Island tour

Jack Knox: A fundraiser, yes, but Tour de Rock is also a human story

The Tour de Rock journey begins this weekend with cyclists traveling the full length of Vancouver Island

It’s not even 7 a.m. on Saturday, yet the well-choreographed ballet has already begun.

Except this dance hasn’t been staged since 2019, and it’s not easy to remember all the moves. Which sticker is applied to which vehicle and where do the bicycle pumps go? What about chargers for portable radios?

Dozens of people crowd the parking lot in front of Admiral’s Walk Thrifty Foods, preparing the convoy for its journey to the northern tip of Vancouver Island. This is where around 20 cyclists will begin their zigzagging journey of two weeks and 1,200 kilometers towards the capital today.

Getting to this point has been a challenge. This may be Rock’s 25th Cops for Cancer Tour, but it’s the first full event since COVID. The past two years have seen only scaled-down versions, with riders from former teams huddled in their faded lycra to huff and puff around one-day stages of the road.

It would have been easy to let the annual event die. Every fundraiser has its lifespan and the pandemic pause could have provided this one with a natural expiration date. Long-time sponsors and key volunteers walked away. The Canadian Cancer Society, its finances battered by COVID, had to close offices on Vancouver Island and cut staff across the country, leaving riders and the volunteer Tour steering committee without the usual level of support logistics.

Yet the cause – childhood cancer – remains. The same goes for the personal connection between the people who ride and support the Tour and those they help. Because while the Tour de Rock can be a fundraiser – since 1998 it has raised $26 million for pediatric cancer research and Camp Goodtimes, the Fraser Valley summer camp that has proven so precious to sick children and their families – it is also about this connection.

Nanaimo’s Simon Douthwaite knows that. A veteran of the 2019 team, he coordinated this year’s effort, a task he likens to restarting a seized engine. And as the father of a daughter who was diagnosed with leukemia just before her third birthday, he can attest to how uplifting it is to have the support of the team and an island that has embraced the cause. like his.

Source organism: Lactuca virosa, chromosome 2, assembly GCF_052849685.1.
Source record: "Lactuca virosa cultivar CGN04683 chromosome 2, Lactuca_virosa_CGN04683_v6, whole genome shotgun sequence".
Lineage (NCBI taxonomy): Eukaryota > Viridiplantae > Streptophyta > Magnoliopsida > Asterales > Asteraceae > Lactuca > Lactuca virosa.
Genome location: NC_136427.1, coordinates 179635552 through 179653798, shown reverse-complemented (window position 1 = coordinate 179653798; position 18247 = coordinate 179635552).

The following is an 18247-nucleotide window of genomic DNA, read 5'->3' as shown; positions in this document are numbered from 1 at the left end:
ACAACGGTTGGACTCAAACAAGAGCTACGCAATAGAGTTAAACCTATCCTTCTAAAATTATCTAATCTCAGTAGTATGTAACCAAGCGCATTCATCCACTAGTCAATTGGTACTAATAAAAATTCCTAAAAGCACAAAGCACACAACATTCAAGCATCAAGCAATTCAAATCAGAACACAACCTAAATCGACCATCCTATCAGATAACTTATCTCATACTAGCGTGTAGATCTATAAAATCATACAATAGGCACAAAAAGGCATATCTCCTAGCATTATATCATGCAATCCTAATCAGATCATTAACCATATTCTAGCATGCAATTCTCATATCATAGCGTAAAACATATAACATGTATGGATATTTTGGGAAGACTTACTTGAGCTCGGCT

“What I will never forget is the first time the Tour came to school at Chelsea.” As the sirens from the team’s escort vehicles increased, so did the buzz in the gymnasium. “You feel overwhelmed with support.” His daughter is now 11 years old and is attached to the team as a rider of honor. The same goes for the children of several other Island families who have been battling childhood cancer.

Ultimately, it’s a human story, a story of fear, courage, loss and hope. This was illustrated in August when one of the bikers, Saanich Police Constable Lindsay Nicholson, discovered she had breast cancer.

Initially, we thought he was terminal. “I was initially told it was stage four and it was in my liver,” she says. A later diagnosis was more optimistic.

She continued to train with the team, as she had done since the spring. Uphill nights on Tuesdays, speed nights on Thursdays, long rides on Sundays – even a 130 kilometer run on a hot day. Stopping would have felt like she was making a statement she didn’t want to make.

Having started chemotherapy on September 8, she’s heading to the island with the team, but isn’t sure how much cycling she’ll be doing. “The chemo sucks the cardio out of you,” she says. She must be careful not to let herself down. “You have to keep yourself healthy.” Either way, she will have to step away from the Tour de Rock, temporarily, in time for her next weekly chemo session in Victoria on Thursday.

She explained it all as she stood in the parking lot of Admiral’s Walk with her youngest child, aged just one and a half, in her arms. The eldest, who has just started kindergarten, was wrapped around her leg.

Ten minutes later, the nine-year Saanich police veteran was astride his bike, setting off with the rest of his team on their largely ceremonial first leg of the pre-road trip north. They were to spend Saturday night sleeping on the floor of the Port Alice Leisure Center. Tonight it will be Port McNeill. Monday will be the 140-kilometer slog to another gym floor in Sayward, punctuated by a potluck dinner hosted by the locals of little Woss.

Among those watching the cyclists go was Michelle Purvis-Fuentes, who lost her two-year-old daughter Madrona to cancer in 2013, and whose sons Rafael Jr., 14, and Zenai, 6, were been honorary runners.

Purvis-Fuentes wanted to highlight how these people find the passion and support of those involved in the Tour de Rock. It’s good for mental health, for the healing process.

“It takes a village to lift everyone up,” she says. “It fills my heart and heals my head.”

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